I follow some trading and investment sites. I love yours. But I have a question. There are so many different strategies out there. Isn’t there one that’s superior to all the others?
Thanks for writing in. Appreciate the readership very much.
So glad to hear that you love the site. We aim to please.
You have an interesting question.
However, keep in mind that it’s impossible to actually pinpoint one “perfect” or “best” investment strategy.
That’s because billions of different people out there have billions of different financial objectives.
Not everyone has the same time horizon, risk tolerance, business acumen, etc.
So I can’t point you in the direction of perfection.
But I can point you in the direction of my personal favorite investment strategy.
I’d argue that this is the best strategy for a large swath of people simply because it can lead to a common objective among many investors I’ve talked to over the years.
That common objective is financial independence.
Indeed, most investors out there want to become financially independent. And the sooner, the better.
Well, the investment strategy that I believe is best for accomplishing that objective is dividend growth investing.
Fellow contributor Dave Van Knapp has laid out exactly what this strategy is, why it’s so fantastic, and how to successfully execute it.
Make sure to check out his Dividend Growth Investing Lessons for a treasure trove of actionable information on this strategy.
The strategy basically espouses buying equity in world-class businesses.
Specifically, it involves buying shares in companies that have lengthy track records of paying growing cash dividend payments to shareholders.
These rising dividends are funded from rising profit.
The rising profit is there because these high-quality companies are selling the products and/or services the world demands.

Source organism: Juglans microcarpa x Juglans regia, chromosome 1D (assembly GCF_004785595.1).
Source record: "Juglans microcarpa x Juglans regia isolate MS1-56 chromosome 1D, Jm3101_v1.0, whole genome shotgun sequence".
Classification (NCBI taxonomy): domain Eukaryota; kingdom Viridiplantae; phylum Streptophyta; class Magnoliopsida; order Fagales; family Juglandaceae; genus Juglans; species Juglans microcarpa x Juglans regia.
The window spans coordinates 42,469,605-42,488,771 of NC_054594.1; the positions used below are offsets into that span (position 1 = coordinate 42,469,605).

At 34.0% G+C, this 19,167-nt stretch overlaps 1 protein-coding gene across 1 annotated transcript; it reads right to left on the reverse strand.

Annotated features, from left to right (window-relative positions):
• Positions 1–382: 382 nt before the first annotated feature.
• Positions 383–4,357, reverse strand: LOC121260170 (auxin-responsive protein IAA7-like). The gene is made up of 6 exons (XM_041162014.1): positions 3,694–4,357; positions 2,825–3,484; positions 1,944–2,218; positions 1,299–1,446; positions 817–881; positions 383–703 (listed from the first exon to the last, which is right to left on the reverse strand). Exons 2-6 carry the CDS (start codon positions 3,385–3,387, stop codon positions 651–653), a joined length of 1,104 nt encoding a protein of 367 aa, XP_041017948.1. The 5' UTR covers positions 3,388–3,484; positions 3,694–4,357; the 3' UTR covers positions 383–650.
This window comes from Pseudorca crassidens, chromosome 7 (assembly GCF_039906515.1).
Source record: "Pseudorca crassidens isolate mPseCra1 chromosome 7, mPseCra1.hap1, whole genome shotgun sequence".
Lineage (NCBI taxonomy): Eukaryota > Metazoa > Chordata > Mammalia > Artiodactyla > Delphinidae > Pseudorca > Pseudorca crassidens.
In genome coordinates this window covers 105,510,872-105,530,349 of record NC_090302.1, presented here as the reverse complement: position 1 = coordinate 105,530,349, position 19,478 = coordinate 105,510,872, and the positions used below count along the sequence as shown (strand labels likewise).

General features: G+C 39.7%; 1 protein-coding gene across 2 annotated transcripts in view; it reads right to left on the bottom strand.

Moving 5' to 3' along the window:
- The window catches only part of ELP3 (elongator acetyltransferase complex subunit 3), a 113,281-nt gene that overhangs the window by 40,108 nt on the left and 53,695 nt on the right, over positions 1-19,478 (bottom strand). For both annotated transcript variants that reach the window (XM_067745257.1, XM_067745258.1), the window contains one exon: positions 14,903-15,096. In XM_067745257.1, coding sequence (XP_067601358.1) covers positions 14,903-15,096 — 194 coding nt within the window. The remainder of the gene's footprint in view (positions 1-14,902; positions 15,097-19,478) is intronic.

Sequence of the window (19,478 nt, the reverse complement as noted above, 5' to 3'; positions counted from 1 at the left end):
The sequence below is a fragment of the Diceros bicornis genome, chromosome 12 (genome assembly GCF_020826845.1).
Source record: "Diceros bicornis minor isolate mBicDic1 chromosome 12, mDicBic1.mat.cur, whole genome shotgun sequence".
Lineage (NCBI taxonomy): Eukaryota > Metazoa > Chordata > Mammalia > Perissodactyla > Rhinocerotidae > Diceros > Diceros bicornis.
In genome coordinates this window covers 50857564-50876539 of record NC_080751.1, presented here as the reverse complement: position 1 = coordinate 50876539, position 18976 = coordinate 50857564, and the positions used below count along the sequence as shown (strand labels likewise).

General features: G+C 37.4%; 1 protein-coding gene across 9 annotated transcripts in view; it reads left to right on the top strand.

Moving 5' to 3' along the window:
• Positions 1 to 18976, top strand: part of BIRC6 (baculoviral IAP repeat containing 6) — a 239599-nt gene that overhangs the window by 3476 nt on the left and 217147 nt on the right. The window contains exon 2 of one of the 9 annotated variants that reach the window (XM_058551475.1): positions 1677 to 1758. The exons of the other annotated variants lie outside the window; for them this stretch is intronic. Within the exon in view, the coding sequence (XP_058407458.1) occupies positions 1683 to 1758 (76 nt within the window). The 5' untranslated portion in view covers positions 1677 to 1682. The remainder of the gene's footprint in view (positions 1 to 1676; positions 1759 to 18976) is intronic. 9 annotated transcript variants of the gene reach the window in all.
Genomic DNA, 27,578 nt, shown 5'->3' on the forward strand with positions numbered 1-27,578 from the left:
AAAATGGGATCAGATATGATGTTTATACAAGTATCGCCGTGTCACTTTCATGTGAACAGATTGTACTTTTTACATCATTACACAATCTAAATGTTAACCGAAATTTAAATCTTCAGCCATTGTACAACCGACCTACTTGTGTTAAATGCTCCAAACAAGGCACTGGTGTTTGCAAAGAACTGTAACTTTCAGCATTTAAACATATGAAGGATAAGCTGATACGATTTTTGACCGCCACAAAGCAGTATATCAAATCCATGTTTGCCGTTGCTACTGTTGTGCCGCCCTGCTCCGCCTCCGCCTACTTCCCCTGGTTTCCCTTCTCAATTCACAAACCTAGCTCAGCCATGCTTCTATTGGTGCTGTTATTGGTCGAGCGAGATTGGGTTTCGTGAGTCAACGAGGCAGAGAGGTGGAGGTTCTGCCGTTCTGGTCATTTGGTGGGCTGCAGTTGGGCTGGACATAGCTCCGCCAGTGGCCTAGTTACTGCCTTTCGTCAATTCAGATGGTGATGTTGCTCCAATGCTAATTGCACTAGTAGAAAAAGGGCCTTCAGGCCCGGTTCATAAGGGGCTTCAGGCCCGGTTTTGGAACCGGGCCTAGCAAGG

Over time, they’re often selling more products/services, to more people, at higher prices.
If you want to become truly wealthy over the long run, you want to hitch your wagon to great businesses.
Of course, the opposite of that idea would be to invest in terrible businesses. I don’t think you need me to tell you what’s going to happen if you do that.
This investment strategy is so powerful, I used it to go from below broke at 27 years old to financially free at 33 – on a middle-class income.
I was able to quit my job and retire in my early 30s, thanks to what I’m sharing with you today.
I recount exactly how that happened in my Early Retirement Blueprint.
A major aspect of my success has been my steadfast dedication to dividend growth investing, whereby I’ve allocated my savings to high-quality dividend growth stocks trading at appealing valuations.
Many of the stocks I’ve bought over the years can be found on the Dividend Champions, Contenders, and Challengers list.
The CCC list is a fantastic collection of data on more than 800 US-listed stocks that have raised their dividends each year for at least the last five consecutive years.
I hold these stocks for the long haul and let growing dividends reinvest and buy me more shares that are also paying growing dividends.